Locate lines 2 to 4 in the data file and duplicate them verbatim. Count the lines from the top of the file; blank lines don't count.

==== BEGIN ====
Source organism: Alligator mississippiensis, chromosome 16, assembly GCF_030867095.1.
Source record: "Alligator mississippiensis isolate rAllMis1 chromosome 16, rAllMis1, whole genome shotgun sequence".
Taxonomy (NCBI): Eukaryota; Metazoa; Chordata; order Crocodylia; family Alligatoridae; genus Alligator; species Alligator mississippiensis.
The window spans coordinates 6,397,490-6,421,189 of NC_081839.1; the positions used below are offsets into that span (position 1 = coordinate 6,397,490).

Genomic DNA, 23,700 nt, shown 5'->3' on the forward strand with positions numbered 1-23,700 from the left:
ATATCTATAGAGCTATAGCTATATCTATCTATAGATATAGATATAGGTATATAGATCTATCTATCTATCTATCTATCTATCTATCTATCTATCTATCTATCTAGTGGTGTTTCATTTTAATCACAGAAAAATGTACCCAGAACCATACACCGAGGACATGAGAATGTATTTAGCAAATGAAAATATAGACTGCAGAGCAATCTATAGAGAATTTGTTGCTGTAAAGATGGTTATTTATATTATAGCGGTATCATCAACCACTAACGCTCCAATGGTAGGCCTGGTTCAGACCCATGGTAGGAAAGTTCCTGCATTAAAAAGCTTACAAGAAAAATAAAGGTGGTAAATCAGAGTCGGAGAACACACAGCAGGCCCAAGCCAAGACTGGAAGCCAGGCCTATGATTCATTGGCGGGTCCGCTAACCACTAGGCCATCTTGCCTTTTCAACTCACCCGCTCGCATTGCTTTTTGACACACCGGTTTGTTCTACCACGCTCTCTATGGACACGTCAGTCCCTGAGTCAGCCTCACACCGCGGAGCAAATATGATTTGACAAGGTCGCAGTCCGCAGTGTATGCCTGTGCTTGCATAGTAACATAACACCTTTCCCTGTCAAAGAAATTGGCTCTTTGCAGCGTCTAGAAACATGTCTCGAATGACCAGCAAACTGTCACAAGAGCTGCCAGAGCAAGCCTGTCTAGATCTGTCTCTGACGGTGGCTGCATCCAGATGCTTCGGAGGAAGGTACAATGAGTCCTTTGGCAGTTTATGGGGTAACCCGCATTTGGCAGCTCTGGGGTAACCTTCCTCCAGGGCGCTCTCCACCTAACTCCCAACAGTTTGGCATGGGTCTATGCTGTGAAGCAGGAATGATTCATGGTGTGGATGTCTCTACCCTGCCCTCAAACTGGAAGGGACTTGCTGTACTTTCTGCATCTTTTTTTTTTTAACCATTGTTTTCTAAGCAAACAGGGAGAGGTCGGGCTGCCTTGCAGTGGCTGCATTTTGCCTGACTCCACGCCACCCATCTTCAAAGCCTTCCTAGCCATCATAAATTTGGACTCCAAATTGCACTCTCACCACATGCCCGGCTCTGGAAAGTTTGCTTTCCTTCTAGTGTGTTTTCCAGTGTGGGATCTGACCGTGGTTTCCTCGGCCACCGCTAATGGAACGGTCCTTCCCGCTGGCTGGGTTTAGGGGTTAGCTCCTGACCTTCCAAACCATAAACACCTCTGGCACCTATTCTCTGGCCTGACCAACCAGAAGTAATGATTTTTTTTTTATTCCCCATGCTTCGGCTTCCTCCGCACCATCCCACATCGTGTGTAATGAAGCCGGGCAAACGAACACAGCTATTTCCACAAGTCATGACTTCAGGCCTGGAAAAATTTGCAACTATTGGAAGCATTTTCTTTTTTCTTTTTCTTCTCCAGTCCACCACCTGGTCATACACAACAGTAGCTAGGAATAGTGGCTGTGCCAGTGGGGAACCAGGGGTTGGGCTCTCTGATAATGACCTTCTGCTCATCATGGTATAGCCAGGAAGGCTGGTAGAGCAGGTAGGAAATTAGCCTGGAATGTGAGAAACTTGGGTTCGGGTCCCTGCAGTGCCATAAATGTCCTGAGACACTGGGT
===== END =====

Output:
Source record: "Alligator mississippiensis isolate rAllMis1 chromosome 16, rAllMis1, whole genome shotgun sequence".
Taxonomy (NCBI): Eukaryota; Metazoa; Chordata; order Crocodylia; family Alligatoridae; genus Alligator; species Alligator mississippiensis.
The window spans coordinates 6,397,490-6,421,189 of NC_081839.1; the positions used below are offsets into that span (position 1 = coordinate 6,397,490).